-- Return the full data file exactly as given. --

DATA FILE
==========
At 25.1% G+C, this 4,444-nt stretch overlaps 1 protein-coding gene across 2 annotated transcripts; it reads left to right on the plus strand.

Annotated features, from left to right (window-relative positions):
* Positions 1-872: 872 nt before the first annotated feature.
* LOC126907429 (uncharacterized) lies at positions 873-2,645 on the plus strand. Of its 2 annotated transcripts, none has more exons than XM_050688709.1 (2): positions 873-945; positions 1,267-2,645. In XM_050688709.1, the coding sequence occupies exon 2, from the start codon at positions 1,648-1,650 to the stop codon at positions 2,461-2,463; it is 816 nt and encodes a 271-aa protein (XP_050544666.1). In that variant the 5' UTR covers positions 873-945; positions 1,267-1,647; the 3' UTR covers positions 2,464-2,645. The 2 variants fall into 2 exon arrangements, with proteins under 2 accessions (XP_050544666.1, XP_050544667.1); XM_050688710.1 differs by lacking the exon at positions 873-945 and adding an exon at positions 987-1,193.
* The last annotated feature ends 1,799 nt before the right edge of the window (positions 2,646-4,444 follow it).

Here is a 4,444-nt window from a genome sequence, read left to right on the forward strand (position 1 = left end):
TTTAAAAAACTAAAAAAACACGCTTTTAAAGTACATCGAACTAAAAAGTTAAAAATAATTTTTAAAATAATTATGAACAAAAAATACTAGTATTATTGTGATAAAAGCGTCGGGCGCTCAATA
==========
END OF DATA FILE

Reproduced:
At 25.1% G+C, this 4,444-nt stretch overlaps 1 protein-coding gene across 2 annotated transcripts; it reads left to right on the plus strand.

Annotated features, from left to right (window-relative positions):
* Positions 1-872: 872 nt before the first annotated feature.
* LOC126907429 (uncharacterized) lies at positions 873-2,645 on the plus strand. Of its 2 annotated transcripts, none has more exons than XM_050688709.1 (2): positions 873-945; positions 1,267-2,645. In XM_050688709.1, the coding sequence occupies exon 2, from the start codon at positions 1,648-1,650 to the stop codon at positions 2,461-2,463; it is 816 nt and encodes a 271-aa protein (XP_050544666.1). In that variant the 5' UTR covers positions 873-945; positions 1,267-1,647; the 3' UTR covers positions 2,464-2,645. The 2 variants fall into 2 exon arrangements, with proteins under 2 accessions (XP_050544666.1, XP_050544667.1); XM_050688710.1 differs by lacking the exon at positions 873-945 and adding an exon at positions 987-1,193.
* The last annotated feature ends 1,799 nt before the right edge of the window (positions 2,646-4,444 follow it).

Here is a 4,444-nt window from a genome sequence, read left to right on the forward strand (position 1 = left end):
TTTAAAAAACTAAAAAAACACGCTTTTAAAGTACATCGAACTAAAAAGTTAAAAATAATTTTTAAAATAATTATGAACAAAAAATACTAGTATTATTGTGATAAAAGCGTCGGGCGCTCAATA